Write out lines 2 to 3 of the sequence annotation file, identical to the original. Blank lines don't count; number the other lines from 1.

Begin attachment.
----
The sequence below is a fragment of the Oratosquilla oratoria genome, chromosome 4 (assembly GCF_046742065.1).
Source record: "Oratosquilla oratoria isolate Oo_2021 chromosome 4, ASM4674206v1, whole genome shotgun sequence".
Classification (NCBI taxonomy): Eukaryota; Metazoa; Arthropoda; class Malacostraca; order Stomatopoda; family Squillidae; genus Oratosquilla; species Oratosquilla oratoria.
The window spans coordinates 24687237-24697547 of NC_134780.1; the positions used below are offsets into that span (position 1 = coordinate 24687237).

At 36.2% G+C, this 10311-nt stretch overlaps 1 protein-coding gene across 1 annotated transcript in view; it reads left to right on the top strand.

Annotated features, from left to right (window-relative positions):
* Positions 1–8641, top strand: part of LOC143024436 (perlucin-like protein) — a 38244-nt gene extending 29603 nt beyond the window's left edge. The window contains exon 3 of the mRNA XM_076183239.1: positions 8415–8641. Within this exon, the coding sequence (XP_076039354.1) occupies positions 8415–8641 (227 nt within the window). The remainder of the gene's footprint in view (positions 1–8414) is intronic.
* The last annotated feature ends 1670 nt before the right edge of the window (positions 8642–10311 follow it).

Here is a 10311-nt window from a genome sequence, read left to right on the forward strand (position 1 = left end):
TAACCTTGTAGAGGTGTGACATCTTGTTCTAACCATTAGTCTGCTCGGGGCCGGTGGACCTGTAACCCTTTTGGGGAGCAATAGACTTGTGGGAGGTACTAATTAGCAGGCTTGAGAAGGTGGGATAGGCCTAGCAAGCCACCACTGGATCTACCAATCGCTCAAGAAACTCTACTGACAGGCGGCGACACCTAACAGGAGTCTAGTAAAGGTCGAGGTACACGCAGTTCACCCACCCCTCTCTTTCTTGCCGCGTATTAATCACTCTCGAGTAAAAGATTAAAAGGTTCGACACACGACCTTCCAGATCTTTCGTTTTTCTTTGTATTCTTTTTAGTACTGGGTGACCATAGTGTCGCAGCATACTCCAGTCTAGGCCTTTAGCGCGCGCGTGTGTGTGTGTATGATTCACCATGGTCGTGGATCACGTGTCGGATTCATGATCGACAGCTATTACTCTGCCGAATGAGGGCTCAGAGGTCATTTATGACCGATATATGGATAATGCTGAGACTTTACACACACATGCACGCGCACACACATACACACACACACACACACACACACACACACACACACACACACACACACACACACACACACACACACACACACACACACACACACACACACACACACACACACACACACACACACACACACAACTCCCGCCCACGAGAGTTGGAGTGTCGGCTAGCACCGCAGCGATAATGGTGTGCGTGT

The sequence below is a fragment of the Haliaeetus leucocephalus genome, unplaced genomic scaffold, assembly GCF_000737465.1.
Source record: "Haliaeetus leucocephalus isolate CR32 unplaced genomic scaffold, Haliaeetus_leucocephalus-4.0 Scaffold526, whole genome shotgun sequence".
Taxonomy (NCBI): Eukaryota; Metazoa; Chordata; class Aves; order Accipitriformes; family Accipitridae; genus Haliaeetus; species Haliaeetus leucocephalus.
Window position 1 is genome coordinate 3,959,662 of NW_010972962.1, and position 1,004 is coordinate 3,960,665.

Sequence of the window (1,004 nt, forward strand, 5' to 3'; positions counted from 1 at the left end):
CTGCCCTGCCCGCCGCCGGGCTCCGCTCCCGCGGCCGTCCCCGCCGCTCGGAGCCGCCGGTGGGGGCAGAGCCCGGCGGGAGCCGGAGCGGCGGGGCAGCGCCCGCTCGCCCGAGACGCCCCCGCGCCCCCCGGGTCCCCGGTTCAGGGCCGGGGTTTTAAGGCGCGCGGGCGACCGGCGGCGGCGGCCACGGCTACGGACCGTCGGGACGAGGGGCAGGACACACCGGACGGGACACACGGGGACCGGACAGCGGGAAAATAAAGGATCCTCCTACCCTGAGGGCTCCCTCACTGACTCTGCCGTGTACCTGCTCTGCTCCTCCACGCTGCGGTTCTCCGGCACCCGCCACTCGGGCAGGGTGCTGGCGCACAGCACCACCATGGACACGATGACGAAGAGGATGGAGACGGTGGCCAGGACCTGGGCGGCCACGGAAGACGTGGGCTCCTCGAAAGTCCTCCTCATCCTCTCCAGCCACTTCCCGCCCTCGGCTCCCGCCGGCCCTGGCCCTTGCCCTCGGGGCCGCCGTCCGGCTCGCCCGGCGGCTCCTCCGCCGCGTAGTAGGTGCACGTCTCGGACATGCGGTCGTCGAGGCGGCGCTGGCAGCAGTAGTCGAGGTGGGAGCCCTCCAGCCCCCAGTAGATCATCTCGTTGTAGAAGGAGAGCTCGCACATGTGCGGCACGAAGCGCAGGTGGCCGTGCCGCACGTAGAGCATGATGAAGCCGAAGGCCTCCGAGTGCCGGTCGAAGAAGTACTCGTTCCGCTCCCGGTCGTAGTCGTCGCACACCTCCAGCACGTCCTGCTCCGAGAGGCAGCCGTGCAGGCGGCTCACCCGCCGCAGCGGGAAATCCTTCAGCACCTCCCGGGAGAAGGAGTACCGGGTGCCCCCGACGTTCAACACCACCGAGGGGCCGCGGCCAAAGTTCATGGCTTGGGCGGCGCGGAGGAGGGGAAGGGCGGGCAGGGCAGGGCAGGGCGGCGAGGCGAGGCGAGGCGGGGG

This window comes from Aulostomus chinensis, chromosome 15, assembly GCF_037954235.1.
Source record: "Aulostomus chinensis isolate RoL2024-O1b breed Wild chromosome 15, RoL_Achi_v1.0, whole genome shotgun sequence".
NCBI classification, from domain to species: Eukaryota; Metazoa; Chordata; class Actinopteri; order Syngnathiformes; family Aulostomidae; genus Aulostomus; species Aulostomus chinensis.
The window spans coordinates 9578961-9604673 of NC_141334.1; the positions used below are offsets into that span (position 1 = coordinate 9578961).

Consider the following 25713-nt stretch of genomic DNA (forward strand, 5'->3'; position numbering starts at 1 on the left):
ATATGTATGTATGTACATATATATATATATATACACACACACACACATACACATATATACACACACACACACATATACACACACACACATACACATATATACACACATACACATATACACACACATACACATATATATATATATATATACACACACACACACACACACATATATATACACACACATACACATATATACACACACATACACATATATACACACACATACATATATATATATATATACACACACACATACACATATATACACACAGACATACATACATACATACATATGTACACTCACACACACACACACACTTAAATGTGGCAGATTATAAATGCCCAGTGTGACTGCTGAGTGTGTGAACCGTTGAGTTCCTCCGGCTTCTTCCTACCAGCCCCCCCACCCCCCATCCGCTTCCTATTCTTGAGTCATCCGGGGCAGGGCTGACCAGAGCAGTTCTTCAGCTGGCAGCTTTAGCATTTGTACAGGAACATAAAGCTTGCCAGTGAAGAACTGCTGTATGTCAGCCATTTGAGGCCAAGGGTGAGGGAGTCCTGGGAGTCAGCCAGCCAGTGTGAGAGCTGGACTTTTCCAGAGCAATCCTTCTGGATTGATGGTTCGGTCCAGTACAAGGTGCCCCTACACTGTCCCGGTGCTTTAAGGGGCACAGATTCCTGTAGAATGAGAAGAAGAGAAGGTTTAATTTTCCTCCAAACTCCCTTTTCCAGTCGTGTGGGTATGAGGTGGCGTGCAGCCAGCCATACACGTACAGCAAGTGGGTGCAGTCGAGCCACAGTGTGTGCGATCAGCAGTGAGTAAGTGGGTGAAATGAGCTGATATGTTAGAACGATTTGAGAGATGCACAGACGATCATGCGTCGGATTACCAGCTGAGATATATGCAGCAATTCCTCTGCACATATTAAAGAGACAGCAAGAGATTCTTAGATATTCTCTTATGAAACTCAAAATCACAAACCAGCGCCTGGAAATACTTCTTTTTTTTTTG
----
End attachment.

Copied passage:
Source record: "Oratosquilla oratoria isolate Oo_2021 chromosome 4, ASM4674206v1, whole genome shotgun sequence".
Classification (NCBI taxonomy): Eukaryota; Metazoa; Arthropoda; class Malacostraca; order Stomatopoda; family Squillidae; genus Oratosquilla; species Oratosquilla oratoria.